Prostate cancer is common in men, but very treatable. Dr. Michael Hardacre of the Renown Institute for Cancer explains how early detection is a must.
About one in seven men will be diagnosed with prostate cancer, according to the American Cancer Society. However, this cancer is very treatable when detected early. Michael Hardacre, MD, radiation oncologist with Renown Institute for Cancer, is here to explain more about prostate cancer screenings and their role in early detection.
What is the prostate?
The prostate is a gland that only males have, and it makes part of the seminal fluid.
Prostate cancer begins when the cells in the prostate gland start growing uncontrollably due to a change in the cell’s genes. It’s the most common type of cancer in men, after skin cancer.
Researchers are working to find what leads to the disease. Certain types of prostate cancer have been found as hereditary, meaning it’s passed on through genes, while most types of prostate cancer have been found to be acquired, meaning developed later in life.
What are some of the signs of prostate cancer?
Common signs of prostate cancer include:
- Frequent urination
- Weak urine flow
- Painful urination or inability to urinate
- Blood in urine or semen
- Painful ejaculation
- Erectile dysfunction
If you notice any of these signs, talk with your primary care doctor. Although it may be intimidating to talk about any of these signs or symptoms, but earlier prostate cancer is detected, the better the options for treatment.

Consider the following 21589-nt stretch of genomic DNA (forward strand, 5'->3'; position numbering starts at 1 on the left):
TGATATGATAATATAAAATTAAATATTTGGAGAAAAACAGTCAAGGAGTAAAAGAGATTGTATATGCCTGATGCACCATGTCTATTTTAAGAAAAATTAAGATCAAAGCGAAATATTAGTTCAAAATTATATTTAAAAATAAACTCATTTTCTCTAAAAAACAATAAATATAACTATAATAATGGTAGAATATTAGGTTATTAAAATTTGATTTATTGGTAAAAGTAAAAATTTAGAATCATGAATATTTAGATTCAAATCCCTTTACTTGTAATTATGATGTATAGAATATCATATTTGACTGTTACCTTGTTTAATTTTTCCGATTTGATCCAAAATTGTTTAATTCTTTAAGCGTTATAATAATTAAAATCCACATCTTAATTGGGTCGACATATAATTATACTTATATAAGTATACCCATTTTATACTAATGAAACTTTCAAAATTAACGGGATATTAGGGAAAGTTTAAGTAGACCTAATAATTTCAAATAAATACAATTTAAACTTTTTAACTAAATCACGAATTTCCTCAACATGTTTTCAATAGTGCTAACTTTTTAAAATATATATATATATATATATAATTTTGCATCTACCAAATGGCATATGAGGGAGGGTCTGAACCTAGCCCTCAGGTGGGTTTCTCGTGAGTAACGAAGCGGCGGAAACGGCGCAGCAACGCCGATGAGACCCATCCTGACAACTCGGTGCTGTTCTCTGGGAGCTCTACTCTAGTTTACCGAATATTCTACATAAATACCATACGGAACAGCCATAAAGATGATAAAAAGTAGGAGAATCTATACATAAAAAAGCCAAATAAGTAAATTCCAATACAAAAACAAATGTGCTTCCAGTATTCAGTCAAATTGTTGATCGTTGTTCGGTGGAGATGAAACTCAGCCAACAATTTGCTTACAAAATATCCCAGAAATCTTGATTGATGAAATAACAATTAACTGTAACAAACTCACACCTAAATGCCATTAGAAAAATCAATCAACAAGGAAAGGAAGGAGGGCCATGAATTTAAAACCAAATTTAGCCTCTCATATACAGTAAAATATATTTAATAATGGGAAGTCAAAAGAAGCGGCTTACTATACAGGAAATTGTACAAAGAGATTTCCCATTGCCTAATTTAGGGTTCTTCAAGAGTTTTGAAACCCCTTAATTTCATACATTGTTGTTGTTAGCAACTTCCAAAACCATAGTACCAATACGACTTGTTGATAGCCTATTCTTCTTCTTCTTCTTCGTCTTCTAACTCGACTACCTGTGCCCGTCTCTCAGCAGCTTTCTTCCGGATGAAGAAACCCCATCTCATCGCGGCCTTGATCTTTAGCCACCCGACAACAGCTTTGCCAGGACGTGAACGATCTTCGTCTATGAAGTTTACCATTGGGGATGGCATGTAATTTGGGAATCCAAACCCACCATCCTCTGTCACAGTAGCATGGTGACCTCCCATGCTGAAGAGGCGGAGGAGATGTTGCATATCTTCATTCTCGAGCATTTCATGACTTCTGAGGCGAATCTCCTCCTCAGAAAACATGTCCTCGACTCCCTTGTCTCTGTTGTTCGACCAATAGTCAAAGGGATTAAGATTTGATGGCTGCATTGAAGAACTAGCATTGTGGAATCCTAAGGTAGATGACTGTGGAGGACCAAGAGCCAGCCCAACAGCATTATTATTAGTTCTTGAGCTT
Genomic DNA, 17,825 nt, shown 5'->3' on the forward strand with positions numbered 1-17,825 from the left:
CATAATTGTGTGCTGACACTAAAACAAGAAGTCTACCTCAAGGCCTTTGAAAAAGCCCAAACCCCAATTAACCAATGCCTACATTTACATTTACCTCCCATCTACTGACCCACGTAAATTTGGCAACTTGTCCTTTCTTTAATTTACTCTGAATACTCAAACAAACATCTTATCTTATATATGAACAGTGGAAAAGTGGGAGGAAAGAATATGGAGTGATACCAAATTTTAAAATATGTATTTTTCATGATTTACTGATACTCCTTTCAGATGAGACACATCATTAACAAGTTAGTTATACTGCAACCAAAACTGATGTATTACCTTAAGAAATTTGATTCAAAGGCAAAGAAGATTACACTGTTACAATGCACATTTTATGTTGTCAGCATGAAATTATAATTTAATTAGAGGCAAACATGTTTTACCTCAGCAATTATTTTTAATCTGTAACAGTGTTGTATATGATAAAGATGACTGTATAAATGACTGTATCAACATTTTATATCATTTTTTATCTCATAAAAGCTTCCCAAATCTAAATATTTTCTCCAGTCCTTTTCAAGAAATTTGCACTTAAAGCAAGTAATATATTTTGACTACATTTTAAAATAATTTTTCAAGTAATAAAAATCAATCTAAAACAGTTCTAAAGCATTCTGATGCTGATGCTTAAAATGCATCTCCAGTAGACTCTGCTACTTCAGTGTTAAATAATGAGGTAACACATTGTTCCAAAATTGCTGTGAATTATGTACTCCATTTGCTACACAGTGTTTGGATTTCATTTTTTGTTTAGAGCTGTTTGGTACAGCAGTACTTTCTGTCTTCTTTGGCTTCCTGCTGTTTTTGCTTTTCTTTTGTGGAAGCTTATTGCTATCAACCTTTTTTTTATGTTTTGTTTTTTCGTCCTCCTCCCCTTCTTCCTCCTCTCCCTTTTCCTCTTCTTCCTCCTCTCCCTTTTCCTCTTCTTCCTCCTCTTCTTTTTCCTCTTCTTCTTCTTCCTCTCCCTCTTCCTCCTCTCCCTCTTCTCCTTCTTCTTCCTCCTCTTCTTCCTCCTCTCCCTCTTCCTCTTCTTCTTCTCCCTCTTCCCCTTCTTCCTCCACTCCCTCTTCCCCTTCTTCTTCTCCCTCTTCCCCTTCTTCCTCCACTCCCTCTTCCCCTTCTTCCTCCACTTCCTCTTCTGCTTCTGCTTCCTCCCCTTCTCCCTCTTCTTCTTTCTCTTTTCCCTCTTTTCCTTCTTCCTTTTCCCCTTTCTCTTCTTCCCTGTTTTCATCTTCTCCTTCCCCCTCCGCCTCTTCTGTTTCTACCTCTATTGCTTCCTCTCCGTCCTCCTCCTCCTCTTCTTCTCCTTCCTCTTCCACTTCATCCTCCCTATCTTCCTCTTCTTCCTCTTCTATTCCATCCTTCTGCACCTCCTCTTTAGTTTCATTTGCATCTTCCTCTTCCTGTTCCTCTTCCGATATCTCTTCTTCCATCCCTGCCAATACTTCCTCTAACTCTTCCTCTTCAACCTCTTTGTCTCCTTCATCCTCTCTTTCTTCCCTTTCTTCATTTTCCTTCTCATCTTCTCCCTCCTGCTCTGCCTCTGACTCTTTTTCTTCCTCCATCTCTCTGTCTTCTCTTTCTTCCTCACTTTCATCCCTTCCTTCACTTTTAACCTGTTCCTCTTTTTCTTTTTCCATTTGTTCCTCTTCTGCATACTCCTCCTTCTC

How can you screen for or detect prostate cancer?
Well the good news is that prostate cancer can often be found before symptoms appear.
There is a blood test available that measures levels of a prostate-specific antigen in the blood. If the results come back with anything concerning, then additional testing would be recommended.
A transrectal ultrasound can also be used, which is usually painless and only takes about 10 minutes to complete. This exam gives the doctor an image of the prostate to measure its size, which can help determine the density of the prostate-specific antigen. If this test comes back with any suspicious results, then your doctor may recommend a biopsy.
How is prostate cancer treated?
Depending on each case, treatment options for men with prostate cancer might include:
- Watchful waiting or active surveillance
- Radiation therapy
- Cryotherapy (cryosurgery)
- Hormone therapy
- Vaccine treatment
- Bone-directed treatment
It’s important to discuss all of the treatment option with your doctors, including goals and possible side effects, to help make the decision that best fits your needs.
Some important things to consider when choosing a treatment option also include:
- The stage and grade of your cancer
- Your age and expected life span
- Any other serious health conditions you have
- Your feelings (and your doctor’s opinion) about the need to treat the cancer right away
- The likelihood that treatment will cure your cancer (or help in some other way)
- Your feelings about the possible side effects from each treatment